Carbolic Acid:  Also known as Phenol.  Used in creams and lotions for its disinfectant and anesthetic properties. Derived from coal tar.  Ingestion of even small amounts may cause nausea, vomiting, and circulatory collapse, paralysis, convulsions, coma, and greenish urine as well as necrosis of the mouth and the gastrointestinal tract. Death results from respiratory failure.  Fatalities have been reported from ingestion of as little as 1.5 grams. 

Carboxypolymethylene:   Also known as Carbomer -934, -940, -941, and as Carbopol.  This synthetic chemical is widely used in the cosmetic industry as a thickening agent and emulsifying ingredient.

Carboxymethyl Cellulose: A synthetic gum used in creams and lotions as an emulsifier and stabilizer.  It has been shown to cause cancer in animals when ingested.  Its toxicity in topical applications is unknown.

Ceresin:  Typically used for making wax paper, polish, and in dentistry for taking wax impressions, and is now used in skin creams as an emulsifier.  May cause allergic reactions.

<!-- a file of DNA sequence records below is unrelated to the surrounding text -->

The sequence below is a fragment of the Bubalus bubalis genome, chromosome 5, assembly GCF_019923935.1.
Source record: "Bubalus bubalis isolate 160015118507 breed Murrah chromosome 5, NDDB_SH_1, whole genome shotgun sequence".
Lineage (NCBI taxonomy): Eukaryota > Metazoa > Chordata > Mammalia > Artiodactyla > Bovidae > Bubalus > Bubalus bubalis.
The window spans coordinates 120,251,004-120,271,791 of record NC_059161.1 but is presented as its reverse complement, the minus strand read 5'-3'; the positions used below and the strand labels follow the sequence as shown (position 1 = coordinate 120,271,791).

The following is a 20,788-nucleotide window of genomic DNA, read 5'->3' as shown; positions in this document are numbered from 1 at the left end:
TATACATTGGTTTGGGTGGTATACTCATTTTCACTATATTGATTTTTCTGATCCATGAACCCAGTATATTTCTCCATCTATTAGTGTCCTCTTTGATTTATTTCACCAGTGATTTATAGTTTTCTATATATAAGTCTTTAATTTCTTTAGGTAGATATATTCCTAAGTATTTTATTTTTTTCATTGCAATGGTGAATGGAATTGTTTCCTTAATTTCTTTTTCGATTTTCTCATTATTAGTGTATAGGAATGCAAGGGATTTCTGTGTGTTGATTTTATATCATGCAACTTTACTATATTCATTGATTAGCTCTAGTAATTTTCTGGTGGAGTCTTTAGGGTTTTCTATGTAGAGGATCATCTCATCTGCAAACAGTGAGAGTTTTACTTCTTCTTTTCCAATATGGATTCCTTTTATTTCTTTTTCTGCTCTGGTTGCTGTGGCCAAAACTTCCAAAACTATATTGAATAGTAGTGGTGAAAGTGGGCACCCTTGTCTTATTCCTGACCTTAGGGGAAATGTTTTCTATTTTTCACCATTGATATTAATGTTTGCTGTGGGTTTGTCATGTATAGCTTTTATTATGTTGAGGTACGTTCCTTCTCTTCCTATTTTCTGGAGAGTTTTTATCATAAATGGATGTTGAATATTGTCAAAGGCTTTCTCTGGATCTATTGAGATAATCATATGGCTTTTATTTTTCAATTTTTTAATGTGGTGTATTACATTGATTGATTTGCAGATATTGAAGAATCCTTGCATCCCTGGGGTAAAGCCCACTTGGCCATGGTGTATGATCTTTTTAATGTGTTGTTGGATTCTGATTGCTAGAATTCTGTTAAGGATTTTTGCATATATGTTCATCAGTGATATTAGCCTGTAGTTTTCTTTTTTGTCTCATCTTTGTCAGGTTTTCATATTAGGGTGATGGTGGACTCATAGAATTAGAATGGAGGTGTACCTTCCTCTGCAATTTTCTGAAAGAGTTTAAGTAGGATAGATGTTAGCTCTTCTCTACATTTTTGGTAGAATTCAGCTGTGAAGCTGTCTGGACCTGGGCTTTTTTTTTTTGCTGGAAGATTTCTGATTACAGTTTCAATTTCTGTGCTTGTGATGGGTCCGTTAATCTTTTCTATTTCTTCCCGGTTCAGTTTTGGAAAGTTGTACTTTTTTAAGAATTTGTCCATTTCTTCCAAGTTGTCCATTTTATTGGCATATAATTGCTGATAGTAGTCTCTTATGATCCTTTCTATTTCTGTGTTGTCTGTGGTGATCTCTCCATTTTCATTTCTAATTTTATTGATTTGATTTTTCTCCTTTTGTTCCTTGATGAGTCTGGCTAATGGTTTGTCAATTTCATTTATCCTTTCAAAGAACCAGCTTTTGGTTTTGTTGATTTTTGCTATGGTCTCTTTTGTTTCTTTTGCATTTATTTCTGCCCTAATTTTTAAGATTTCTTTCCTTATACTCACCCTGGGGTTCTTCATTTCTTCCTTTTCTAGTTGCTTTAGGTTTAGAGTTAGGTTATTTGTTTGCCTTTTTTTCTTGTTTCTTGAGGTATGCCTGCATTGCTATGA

Cocamide DEA:  Used in cosmetics as an emulsifying agent. Considered to be highly toxic. This is a DEA derivative.  See DEA.

Cyclomethicone: Silicone

Dehydroacetic Acid DHA: Also known as Sodium Dehydroacetate.  Used as a preservative in cosmetics. Not irritating to the skin or allergy causing, but if ingested, is a kidney-blocking ingredient and can cause impaired kidney function.  Large doses can cause vomiting, imbalance and convulsions.

Desoxycholic Acid:  Used as an emulsifying ingredient in cosmetics.  Generally regarded as safe by the FDA, but is known to cause tumors in laboratory animals.

Dibenzothiophene:  Also known as Thioxanthene and Diphenylene Sulfide.  Used in cosmetics to add a green fluorescence.  No known toxicity when applied to the skin, but when ingested can affect the central nervous system, the blood, and blood pressure.   Also used as a psycho pharmaceutical ingredient to treat mental disorders.

DEA:  An abbreviation for Diethanolamine.  See below.

Diethanolamine (DEA): Used in cosmetics as an emulsifying agent.  Considered to be highly toxic when used in industrial applications, and has been proven to cause cancer when applied to the skin of rats.  And yet, this ingredient, and its derivatives, is permitted to be used in cosmetic products at limited levels.  Derivative ingredients may appear as  cocamide DEA or lauromide DEA.  DEA can be found in over 600 cosmetic and personal care products.